"Temporary Solution to Memory Loss"
by Tim Mottershead for remotegoat on 17/06/17

Last night Oldham Coliseum produced a ground breaking drama by youthful French playwright Florian Zeller in a translation by Christopher Hampton. The play opens in the Paris apartment of aged Andre (Kenneth Alan Taylor). He is complaining that nothing happens. Accused of creating a ‘scene’ with the carer, he claims he can’t remember the incident, and, to cap it all, he’s lost his watch (again!). In addition, his daughter is about to move to London to set up home with her new chap. Or does he live in his daughter’s flat, along with her husband of 10 years? Confused? You would be if (along with 850,000 people in the UK) you suffered from dementia like Andre.

Why is it ground breaking? Because it is unafraid to tackle one of the major issues of contemporary life all too often swept under the carpet, namely, an aging population; their carers; and specifically dementia - is a condition for which there is currently no cure. The central issue, therefore, is care: and how and who administers it.

If what I’ve described so far gives the impression of something worthy, but rather heavy going, please be assured it isn’t! This is entertainment at its finest. But how so? By presenting parallel/alternative, indeed fractured/splintered, realities almost entirely from the point of view of the protagonist’s ongoing decline. This allows him the freedom to be an engineer in one moment, a tap dancer the next, whilst managing to offer an insight into the condition with both hilarity and pathos. For the sufferer it presents a confused world, for the family involved, an often fraught one.

A towering central performance was enhanced by a uniformly excellent cast featuring Kerry Peers as the daughter, and Jo Mousley as the carer, supported by Colin Connor, John Elkington, and Helen Kay. Special mention should be made of the deceptive set, designed by Patrick Connellan. What on first acquaintance appeared to be an ordinary room underlined different times of day via a subtle use of lighting by Douglass Kuhrt. The lighting played a more crucial role by revealing other rooms in the splintered realities of Andre’s mind. At the very front of the stage was an exploded/collapsed piano, which adumbrated the gentle piano sounds that formed the incidental music (the sound design being by Lorna Munden).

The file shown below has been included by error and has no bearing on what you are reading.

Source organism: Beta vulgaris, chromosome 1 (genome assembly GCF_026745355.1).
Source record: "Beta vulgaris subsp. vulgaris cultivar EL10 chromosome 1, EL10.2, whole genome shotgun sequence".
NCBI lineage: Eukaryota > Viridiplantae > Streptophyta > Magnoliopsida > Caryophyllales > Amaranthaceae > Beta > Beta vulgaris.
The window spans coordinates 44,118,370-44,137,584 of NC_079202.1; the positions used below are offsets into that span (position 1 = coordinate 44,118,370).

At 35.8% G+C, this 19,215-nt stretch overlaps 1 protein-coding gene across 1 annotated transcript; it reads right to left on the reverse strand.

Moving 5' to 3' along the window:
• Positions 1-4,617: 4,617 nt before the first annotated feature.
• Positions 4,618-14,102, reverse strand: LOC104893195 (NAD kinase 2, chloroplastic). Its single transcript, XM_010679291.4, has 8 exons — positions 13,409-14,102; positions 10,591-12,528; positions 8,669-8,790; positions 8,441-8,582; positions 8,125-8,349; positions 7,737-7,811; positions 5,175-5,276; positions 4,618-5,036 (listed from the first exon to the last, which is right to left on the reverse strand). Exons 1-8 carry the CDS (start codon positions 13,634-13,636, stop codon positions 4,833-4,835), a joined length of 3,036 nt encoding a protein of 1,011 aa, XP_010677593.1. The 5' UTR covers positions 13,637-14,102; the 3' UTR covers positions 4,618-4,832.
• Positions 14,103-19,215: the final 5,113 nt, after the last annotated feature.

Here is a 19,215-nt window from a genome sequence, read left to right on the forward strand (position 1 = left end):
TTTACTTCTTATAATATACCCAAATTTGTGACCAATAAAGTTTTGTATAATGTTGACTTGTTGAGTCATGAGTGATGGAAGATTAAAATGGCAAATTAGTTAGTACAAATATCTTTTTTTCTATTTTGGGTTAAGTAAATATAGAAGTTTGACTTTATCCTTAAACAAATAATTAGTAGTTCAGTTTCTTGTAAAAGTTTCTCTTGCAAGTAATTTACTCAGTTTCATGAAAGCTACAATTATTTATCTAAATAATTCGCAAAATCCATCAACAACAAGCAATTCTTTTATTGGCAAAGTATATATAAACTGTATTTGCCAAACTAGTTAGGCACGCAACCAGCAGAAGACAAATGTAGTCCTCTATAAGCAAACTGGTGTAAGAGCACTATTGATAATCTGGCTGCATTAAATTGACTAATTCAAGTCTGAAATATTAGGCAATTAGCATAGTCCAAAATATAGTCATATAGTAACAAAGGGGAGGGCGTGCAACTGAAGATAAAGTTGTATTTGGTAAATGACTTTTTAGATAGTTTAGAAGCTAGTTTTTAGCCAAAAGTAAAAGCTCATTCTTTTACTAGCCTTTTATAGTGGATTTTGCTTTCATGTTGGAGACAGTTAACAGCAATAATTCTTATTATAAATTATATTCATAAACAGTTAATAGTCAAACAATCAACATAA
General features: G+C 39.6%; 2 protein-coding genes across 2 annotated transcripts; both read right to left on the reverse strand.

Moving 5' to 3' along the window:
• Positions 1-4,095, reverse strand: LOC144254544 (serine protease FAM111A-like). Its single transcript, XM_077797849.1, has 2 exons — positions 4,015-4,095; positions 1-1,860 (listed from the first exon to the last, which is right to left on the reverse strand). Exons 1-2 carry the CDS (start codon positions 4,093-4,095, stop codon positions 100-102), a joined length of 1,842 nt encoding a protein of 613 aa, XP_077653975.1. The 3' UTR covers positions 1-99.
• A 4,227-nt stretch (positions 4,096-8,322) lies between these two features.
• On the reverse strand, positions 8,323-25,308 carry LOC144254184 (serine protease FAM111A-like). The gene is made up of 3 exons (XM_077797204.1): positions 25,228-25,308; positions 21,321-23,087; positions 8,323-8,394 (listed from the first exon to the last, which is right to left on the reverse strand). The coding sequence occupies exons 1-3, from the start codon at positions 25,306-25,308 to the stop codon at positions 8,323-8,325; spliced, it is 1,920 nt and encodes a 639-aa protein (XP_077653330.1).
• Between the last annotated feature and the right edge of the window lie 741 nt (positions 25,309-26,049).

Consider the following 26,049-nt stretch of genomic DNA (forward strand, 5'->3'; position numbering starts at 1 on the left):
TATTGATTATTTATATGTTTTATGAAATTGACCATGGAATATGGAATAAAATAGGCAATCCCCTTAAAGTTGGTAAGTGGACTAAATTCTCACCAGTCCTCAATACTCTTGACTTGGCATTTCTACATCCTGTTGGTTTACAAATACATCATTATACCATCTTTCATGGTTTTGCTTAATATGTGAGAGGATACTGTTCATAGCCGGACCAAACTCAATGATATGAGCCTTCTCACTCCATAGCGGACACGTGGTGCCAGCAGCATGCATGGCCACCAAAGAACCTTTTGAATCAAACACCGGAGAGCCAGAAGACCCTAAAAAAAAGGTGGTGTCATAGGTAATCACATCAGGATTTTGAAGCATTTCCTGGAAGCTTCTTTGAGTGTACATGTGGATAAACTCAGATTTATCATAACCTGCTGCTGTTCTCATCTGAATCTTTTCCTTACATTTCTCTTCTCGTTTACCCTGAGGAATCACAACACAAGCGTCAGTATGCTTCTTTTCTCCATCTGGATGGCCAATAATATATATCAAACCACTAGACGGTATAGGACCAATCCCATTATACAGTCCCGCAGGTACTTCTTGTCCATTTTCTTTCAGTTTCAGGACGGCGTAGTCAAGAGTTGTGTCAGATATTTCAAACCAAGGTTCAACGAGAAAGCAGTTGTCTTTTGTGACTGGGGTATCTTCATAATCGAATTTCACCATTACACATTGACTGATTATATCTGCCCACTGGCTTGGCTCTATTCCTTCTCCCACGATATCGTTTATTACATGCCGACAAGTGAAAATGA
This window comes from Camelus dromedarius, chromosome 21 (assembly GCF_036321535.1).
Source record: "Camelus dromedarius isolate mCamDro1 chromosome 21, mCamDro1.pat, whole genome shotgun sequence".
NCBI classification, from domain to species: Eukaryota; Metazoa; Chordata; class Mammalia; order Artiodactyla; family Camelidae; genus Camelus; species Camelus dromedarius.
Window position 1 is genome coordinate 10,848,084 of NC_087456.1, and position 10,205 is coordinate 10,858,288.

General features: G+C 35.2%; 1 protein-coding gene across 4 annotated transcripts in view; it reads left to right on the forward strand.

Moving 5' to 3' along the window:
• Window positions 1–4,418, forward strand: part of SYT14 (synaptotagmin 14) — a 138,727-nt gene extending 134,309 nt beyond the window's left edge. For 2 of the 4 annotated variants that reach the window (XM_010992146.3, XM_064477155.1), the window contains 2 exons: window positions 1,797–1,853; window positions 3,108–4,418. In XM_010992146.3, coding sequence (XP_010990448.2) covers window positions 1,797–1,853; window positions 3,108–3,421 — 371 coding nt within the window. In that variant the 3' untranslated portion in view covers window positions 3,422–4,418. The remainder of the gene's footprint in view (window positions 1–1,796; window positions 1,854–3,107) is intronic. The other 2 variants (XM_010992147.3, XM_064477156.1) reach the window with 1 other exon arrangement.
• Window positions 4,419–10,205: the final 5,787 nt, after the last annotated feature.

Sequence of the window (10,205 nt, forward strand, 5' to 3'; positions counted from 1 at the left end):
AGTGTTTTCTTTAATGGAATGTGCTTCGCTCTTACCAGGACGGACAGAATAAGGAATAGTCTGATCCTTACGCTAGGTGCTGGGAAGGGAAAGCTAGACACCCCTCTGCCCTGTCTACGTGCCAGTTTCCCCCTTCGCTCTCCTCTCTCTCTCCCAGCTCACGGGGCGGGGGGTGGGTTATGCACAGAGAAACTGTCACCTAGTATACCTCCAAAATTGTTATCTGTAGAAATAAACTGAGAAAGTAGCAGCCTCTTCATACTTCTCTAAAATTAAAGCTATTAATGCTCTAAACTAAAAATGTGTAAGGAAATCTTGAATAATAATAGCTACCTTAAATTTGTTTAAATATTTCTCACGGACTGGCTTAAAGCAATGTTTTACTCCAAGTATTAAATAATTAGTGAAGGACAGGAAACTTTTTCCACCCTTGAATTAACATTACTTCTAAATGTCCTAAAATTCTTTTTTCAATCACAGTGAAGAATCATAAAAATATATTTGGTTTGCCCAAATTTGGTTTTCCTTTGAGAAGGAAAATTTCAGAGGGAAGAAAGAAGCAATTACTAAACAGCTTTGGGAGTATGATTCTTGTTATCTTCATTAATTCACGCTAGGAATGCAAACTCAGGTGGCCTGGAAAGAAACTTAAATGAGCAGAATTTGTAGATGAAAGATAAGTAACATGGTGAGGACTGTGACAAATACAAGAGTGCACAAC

Besides the usual biographies and credits, a handsome programme brochure also contained an insightful interview with the translator, and a helpful summary of dementia and Alzheimer’s disease. There was also a short tribute to the recently deceased local thespian and Coliseum stalwart Roy Barraclough.

The staging of this play was not just a brave choice by director Kevin Shaw, but a triumphant one. After a two week run in Oldham, ‘The Father’ transfers to Harrogate.

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